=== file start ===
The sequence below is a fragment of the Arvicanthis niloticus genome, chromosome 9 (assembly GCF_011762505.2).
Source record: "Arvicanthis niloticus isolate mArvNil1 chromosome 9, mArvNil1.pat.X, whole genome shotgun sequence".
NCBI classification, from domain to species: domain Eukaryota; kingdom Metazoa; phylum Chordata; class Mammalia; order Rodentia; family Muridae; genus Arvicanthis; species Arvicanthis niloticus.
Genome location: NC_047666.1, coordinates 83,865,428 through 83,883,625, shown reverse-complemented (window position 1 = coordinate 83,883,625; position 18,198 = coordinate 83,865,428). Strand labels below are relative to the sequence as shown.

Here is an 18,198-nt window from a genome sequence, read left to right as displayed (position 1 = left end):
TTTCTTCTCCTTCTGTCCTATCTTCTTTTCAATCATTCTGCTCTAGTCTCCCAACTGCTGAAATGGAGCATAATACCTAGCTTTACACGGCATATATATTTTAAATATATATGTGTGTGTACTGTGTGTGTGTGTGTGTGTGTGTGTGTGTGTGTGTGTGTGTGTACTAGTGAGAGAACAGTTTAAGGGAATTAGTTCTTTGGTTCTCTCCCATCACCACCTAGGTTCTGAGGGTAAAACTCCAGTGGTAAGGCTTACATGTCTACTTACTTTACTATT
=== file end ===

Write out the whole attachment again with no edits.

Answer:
The sequence below is a fragment of the Arvicanthis niloticus genome, chromosome 9 (assembly GCF_011762505.2).
Source record: "Arvicanthis niloticus isolate mArvNil1 chromosome 9, mArvNil1.pat.X, whole genome shotgun sequence".
NCBI classification, from domain to species: domain Eukaryota; kingdom Metazoa; phylum Chordata; class Mammalia; order Rodentia; family Muridae; genus Arvicanthis; species Arvicanthis niloticus.
Genome location: NC_047666.1, coordinates 83,865,428 through 83,883,625, shown reverse-complemented (window position 1 = coordinate 83,883,625; position 18,198 = coordinate 83,865,428). Strand labels below are relative to the sequence as shown.

Here is an 18,198-nt window from a genome sequence, read left to right as displayed (position 1 = left end):
TTTCTTCTCCTTCTGTCCTATCTTCTTTTCAATCATTCTGCTCTAGTCTCCCAACTGCTGAAATGGAGCATAATACCTAGCTTTACACGGCATATATATTTTAAATATATATGTGTGTGTACTGTGTGTGTGTGTGTGTGTGTGTGTGTGTGTGTGTGTGTGTGTACTAGTGAGAGAACAGTTTAAGGGAATTAGTTCTTTGGTTCTCTCCCATCACCACCTAGGTTCTGAGGGTAAAACTCCAGTGGTAAGGCTTACATGTCTACTTACTTTACTATT